Results 1 to 8 of 8
  1. #1
    Join Date
    Jun 2003
    Location
    Springfield New Jersey
    Posts
    119

    Default collapsed hive CCD?

    Had a hive collapse. It was totally void of bees and was being robbed out nothing in it at all but some pollen. Don"t think it was CCD but am going to have some frames tested by the state apiarist. From what I know about CCD usually there is a queen remaining with a few bees left and also that robbers won"t go near it. Thinking that the queen just kicked and they were not able to make emergency cells and died off but will have it looked at just to be sure.Any thoughts?

  2. #2
    Join Date
    Apr 2005
    Location
    College Station, Texas
    Posts
    6,973

    Default

    your thinking seems clear. testing may or may not provide additional information.

  3. #3
    Join Date
    Feb 2003
    Location
    lewisberry, Pa, usa
    Posts
    6,080

    Default

    I would be surprised if any state apiarist is willing to test samples of frames sent in for CCD confirmation. What exactly is that test anyways? What results confirm CCD?

    Long before t-mites, v-mites, this disease or that disease, there was something called absconding. It was done on a rather low level for the most part. But hives are known to abscond for many reasons. Bad apiary location, pests, etc. And prior to CCD of the past couple years, I personally thought that absconding was higher in recent (20 years) compared to documented rates or what was suggested prior to all the issues involving bees prior to the time before that.

    From what you suggest, I see no reason to think it was CCD. I have breeding nuc yards with between 50 and a hundred nucs. I lose a nuc it seems every year from each yard, especially towards late summer, where the bees just get up and leave. Sometimes there is even brood left behind. But I do not think that 1 nuc out of 100 is what CCD has been known to do. Usually CCD would be 95 out of 100 being effected over a short period of time. And with no other nucs or hives being effected, I have no reason to think its not just classic absconding for whatever reason.

    Seems prior to CCD, every hive lost was due to v-mites. That was a joke, as many were attributed to poor beekeeping. Now it seems, many lose hives to CCD. And I'm not suggesting poor beekeeping, just that its the flavor of the day.

  4. #4
    Join Date
    Oct 2005
    Location
    mt. airy, surry county, nc
    Posts
    217

    Default

    i agree with bjornbee. i have been wondering what was the difference in ccd and "normal" loss. a couple of things i noticed on the 60 minutes expo. was that it was a large % of the apiary lost and that there was brood, honey, and pollen left. and i think that it was mentioned that the other bees would not touch the hive
    "Any fool can learn, the trick is to understand - Einstein"

  5. #5
    Join Date
    Dec 2005
    Location
    Cleveland, Texas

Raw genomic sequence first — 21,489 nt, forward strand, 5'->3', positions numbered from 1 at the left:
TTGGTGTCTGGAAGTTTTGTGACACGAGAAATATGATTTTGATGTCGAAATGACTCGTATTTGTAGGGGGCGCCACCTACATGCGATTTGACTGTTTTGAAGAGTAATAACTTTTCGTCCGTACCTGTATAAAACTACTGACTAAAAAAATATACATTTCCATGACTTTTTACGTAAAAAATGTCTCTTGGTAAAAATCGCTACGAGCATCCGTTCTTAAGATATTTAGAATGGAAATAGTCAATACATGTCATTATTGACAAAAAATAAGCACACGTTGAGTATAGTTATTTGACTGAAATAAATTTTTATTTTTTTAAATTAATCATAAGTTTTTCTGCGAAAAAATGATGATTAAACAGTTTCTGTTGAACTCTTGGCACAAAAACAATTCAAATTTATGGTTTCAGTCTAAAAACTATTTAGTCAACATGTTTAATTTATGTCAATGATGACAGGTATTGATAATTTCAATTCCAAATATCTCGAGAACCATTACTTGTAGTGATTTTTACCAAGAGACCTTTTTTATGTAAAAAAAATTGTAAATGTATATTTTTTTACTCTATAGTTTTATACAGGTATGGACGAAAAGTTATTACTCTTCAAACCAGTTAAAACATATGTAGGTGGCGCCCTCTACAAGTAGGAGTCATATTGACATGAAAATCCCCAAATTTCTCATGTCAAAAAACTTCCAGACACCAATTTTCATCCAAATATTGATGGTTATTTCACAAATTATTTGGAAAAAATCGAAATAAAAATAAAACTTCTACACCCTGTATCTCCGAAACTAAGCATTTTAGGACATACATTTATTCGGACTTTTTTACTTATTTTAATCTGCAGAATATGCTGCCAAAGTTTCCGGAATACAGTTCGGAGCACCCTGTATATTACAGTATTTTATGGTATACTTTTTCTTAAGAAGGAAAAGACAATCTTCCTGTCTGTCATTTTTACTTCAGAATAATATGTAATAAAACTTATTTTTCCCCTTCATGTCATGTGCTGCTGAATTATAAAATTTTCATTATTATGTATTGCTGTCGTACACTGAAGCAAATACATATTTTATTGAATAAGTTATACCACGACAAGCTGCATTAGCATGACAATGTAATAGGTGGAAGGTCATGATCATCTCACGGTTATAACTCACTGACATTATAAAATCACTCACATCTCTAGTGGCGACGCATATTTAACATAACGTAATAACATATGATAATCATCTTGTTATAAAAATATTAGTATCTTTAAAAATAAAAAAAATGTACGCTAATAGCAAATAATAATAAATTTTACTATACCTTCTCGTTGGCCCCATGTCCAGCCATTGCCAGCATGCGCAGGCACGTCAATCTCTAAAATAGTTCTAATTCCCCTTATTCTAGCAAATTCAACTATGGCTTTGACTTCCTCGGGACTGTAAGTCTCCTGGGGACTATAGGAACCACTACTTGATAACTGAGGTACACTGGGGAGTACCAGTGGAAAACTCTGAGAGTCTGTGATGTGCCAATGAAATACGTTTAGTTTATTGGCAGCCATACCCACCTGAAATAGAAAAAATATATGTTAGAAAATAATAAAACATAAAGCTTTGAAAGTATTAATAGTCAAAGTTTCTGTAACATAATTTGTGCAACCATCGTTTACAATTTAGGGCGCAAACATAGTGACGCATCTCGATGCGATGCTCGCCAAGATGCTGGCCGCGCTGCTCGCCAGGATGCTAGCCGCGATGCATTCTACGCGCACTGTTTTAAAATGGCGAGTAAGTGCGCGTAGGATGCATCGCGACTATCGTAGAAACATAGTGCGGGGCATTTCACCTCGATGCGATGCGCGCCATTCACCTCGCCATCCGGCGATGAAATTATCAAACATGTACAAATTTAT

Posts
    1,378

    Default

    In SHB territory, late summer absconding is an issue. If the beetle population gets too high, even a strong hive will sometimes abscond rather than try to deal with the beetles. Out of 85 hives, I have had at least one double deep strong hive abscond in the last two summers leaving behind 100lbs or more of stores.
    "The UNKNOWN, huh? That would be SNORBERT ZANGOX over in Waycross."

  6. #6
    Join Date
    Dec 2005
    Location
    Brasher Falls, NY, USA
    Posts
    26,135

    Default

    To echo Bjorn's post, somewhat. It sound to me like you probably had a colony that went queenless for some reason, maybe it is diseased, or somehow became weak enough for neighboring colonies to start robbing it.

    Very few dead colonies are CCD related. Of the 30% mortality last year, only 10 or those 30% were CCD related or suspect, according to the Apiary Inspectors of America. What caused the other 20%?

    Early CCD reports were that the CCD colonies didn't get robbed. Take that into consideration too.
    Mark Berninghausen "That which works, persists."

  7. #7
    Join Date
    Jun 2006
    Location
    Randolph County, Indiana
    Posts
    694

    Default

    I agree, CCD will probably not effect just one hive. However, I think that CCD has mostly run its course, and we may see a very steap decline in verfied reports. If this is a virus, most virial infections will run their course just like the common flu or cold, then disappear for a while. If its not a virus, we're screwed and it will keep happening. The fact that it happened in 35 states all in one year suggest a virus that was spread via migratory beekeeping, then effected smaller beeks through queen breeders or contact with migratory hives. I hope my suspicions are not wrong.

  8. #8
    Join Date
    Jun 2003
    Location
    Springfield New Jersey
    Posts
    119

    Default ccd

    Don't think it was CCD just having the frames tested for afb or anything else that might have knocked them out. As far as small hive beetles and absconding because of them no beetles here. The hive swarmed at least once maybe two times,maybe one last time leaving the remainder to abscond not sure. Could have split this hive twice was very strong but I don't have much room and didn't have extra equipment for that here in suburban/urban N.J. I have gotten calls for swarms in the past few weeks they seemed to have swarmed again late so maybe they all took off with that.

Bookmarks

Posting Permissions

  • You may not post new threads
  • You may not post replies
  • You may not post attachments
  • You may not edit your posts
  •  
Ads